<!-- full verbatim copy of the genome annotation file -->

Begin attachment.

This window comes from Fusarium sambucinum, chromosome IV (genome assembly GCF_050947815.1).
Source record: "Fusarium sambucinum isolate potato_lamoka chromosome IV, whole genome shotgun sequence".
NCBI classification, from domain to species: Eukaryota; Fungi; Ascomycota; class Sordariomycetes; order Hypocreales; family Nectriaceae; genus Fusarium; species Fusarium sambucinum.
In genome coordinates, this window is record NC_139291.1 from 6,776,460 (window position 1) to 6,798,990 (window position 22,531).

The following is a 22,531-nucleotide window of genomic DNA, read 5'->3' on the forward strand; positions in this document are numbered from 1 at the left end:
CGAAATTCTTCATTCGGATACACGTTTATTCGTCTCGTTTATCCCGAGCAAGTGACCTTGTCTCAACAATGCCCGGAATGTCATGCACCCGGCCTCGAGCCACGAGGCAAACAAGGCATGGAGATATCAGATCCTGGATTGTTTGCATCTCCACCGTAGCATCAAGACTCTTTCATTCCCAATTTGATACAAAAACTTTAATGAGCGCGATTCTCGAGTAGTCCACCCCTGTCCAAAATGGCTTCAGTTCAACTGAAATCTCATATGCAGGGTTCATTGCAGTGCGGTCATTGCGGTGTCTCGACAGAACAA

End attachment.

This window comes from Fusarium sambucinum, chromosome IV (genome assembly GCF_050947815.1).
Source record: "Fusarium sambucinum isolate potato_lamoka chromosome IV, whole genome shotgun sequence".
NCBI classification, from domain to species: Eukaryota; Fungi; Ascomycota; class Sordariomycetes; order Hypocreales; family Nectriaceae; genus Fusarium; species Fusarium sambucinum.
In genome coordinates, this window is record NC_139291.1 from 6,776,460 (window position 1) to 6,798,990 (window position 22,531).

The following is a 22,531-nucleotide window of genomic DNA, read 5'->3' on the forward strand; positions in this document are numbered from 1 at the left end:
CGAAATTCTTCATTCGGATACACGTTTATTCGTCTCGTTTATCCCGAGCAAGTGACCTTGTCTCAACAATGCCCGGAATGTCATGCACCCGGCCTCGAGCCACGAGGCAAACAAGGCATGGAGATATCAGATCCTGGATTGTTTGCATCTCCACCGTAGCATCAAGACTCTTTCATTCCCAATTTGATACAAAAACTTTAATGAGCGCGATTCTCGAGTAGTCCACCCCTGTCCAAAATGGCTTCAGTTCAACTGAAATCTCATATGCAGGGTTCATTGCAGTGCGGTCATTGCGGTGTCTCGACAGAACAA